[?] Timers & Stepping
Dean_Swan at Mitel.COM
Dean_Swan at Mitel.COM
Tue Mar 21 00:19:59 UTC 2000
From: Dean Swan at MITEL on 03/20/2000 07:19 PM
Yes this would amount to asynchronous processes, and as the system is
currently set up, and in your example, the asynchronous process is only
simulated within the scheduling loop of "PasteUpMorph>>doOneCycleNow". This
involves Smalltalk code scanning through the lists of submorphs, and HandMorphs,
running the step methods, and updating the display with the damage rectangles.
There is a *lot* of overhead involved here, and remember that even on a
fairly fast machine (i.e. a Pentium II/450, or a G3/333), you only get about 20
million bytecodes/s and 1 million message sends per second. The message sends
per second is the real bottleneck, and the current structure requires many
message sends per morph just to figure out if there is anything to do for each
morph. Using VM level process, which are also supported by the current system,
this could be significantly more efficient. There are however, still some
issues regarding pre-emption and latency, and these are the things that Tim
Rowledge has done a lot of work on.
Real time systems in-general span a spectrum from completely polling based
(i.e. just one big loop) to fully pre-emptive and event/interrupt driven. A
very tight polling loop based system is going to waste far less CPU time on
"housekeeping" type things like context switching, but all of the things that
need to run in the system have to be very carefully coded to "play nice
together", and a small error in any component can cause the other components to
"fail", in a "met-my-real-time-deadline" sense. To do this, one element of the
processing loop only needs to "hog" the CPU for "too long". This is what the
current morphic scheduler, as implemented in 'PasteUpMorhp>>doOneCycleNow' is.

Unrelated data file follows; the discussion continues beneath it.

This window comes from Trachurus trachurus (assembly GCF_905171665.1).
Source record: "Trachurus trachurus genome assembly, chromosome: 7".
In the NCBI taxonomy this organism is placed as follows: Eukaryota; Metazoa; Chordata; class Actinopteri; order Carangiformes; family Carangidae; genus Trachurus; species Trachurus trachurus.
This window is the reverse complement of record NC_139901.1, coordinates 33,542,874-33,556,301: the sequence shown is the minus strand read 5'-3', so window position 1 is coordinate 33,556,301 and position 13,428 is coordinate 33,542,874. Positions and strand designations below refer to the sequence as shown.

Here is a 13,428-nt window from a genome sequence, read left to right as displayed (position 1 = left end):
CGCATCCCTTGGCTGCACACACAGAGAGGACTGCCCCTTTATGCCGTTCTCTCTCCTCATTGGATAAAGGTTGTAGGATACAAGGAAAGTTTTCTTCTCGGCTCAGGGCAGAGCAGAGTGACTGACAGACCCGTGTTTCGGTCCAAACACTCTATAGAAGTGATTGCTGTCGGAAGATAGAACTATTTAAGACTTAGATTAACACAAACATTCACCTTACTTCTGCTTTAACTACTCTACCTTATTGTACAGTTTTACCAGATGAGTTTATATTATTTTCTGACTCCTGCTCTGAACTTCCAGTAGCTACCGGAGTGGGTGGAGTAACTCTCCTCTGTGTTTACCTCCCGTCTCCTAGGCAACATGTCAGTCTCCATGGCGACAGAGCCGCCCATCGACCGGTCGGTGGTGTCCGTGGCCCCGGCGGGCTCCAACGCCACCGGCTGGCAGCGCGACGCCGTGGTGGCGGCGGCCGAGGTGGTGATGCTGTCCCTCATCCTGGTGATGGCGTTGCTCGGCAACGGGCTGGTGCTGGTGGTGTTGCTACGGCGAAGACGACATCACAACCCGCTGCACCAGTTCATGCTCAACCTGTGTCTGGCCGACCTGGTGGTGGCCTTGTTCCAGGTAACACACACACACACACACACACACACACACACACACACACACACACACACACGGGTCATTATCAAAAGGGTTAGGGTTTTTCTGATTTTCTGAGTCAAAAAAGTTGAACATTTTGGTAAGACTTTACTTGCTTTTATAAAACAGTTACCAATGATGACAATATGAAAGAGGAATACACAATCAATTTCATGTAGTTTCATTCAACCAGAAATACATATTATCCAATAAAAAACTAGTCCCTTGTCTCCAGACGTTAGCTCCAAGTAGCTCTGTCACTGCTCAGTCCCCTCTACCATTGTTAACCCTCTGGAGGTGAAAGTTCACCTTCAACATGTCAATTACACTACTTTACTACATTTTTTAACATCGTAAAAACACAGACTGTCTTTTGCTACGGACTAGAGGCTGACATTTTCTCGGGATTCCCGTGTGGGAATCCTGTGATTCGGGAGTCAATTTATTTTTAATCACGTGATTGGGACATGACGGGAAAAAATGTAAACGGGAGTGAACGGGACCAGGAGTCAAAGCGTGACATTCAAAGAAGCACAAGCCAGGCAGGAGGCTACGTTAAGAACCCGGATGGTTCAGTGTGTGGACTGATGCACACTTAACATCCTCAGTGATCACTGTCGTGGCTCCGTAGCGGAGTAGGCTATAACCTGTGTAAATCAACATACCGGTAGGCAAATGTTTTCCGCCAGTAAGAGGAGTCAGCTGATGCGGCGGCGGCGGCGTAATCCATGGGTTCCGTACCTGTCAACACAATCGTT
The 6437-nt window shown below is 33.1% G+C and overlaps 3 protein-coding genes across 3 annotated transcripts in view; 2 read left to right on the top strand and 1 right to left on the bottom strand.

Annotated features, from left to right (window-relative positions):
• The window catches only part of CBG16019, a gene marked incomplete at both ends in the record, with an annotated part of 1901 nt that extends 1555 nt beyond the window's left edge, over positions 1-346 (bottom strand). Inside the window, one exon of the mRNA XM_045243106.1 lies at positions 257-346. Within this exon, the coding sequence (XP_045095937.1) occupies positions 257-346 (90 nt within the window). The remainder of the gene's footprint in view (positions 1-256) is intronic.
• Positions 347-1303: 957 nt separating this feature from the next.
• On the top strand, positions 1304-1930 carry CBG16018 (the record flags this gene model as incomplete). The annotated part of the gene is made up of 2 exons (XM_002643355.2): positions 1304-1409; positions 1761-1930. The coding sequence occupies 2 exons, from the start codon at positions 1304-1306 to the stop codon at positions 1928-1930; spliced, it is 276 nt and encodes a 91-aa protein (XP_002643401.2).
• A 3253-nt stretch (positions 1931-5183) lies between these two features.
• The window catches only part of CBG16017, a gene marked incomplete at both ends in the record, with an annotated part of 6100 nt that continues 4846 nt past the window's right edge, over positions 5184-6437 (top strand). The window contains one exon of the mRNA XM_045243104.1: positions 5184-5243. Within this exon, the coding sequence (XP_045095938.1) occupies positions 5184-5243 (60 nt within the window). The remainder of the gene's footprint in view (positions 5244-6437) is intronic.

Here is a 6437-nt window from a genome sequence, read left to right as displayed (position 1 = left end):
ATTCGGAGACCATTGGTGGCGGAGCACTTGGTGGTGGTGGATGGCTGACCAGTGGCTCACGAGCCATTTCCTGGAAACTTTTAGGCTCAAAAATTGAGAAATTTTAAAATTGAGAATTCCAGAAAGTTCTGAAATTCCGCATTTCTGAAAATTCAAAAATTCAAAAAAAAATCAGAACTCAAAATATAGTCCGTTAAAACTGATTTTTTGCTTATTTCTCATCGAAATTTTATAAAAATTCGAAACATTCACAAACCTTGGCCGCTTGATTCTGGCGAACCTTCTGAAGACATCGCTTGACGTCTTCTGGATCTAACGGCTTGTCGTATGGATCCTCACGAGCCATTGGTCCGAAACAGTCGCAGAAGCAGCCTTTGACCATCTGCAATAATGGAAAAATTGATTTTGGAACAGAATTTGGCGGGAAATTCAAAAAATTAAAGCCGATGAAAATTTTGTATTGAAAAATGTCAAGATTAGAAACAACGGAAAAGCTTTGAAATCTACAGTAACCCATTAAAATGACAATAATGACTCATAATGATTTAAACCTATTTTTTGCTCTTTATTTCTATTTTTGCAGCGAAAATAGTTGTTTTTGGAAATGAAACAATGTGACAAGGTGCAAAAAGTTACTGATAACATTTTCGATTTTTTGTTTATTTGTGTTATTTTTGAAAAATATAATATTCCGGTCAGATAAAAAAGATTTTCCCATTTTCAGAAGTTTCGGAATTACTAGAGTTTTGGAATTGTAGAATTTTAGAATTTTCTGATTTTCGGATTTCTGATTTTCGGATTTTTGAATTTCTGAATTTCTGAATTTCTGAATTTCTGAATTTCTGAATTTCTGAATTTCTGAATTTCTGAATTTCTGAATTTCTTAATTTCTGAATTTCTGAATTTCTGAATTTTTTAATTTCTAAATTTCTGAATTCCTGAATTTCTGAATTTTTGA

The other end of the spectrum is to have a completely event and/or
interrupt driven system, where the processor defaults to running in a tight idle
loop, and switches to a new process context when an event ocurrs that requires
servicing. Of course all the interrupts or "events" need to be prioritized to
ensure that "important" things happen before "less important things". The
disadvantage of this architecture is that a lot more overhead is spent in
context switching, but now the individual software components become simpler to
code because no one process will be able to hog all the CPU. This type of
architecture also makes it easier for a large base of developers to contribute
to a project because each software component can be designed as if it were
running on it's own independent processor. Squeak makes this a little less
clear in that the multiple VM level processes share a single global object
memory, but this can be viewed as a "multiprocessor shared memory" system.
Also, as you said, having a single thread of control for both timing and
display updating is both a blessing and a curse. The positive side is that
there is a single place in the code where you can "catch-and-filter"
*everything*. The negative side of this is that this powerful single control
point can also become a bottleneck, and provides a single point of failure.
If all morphs ran as independent process and were truly responsible for
drawing themselves (i.e. not just telling the World that they need to be drawn,
and "oh, by the way, here are the bits to do that"), there would be a major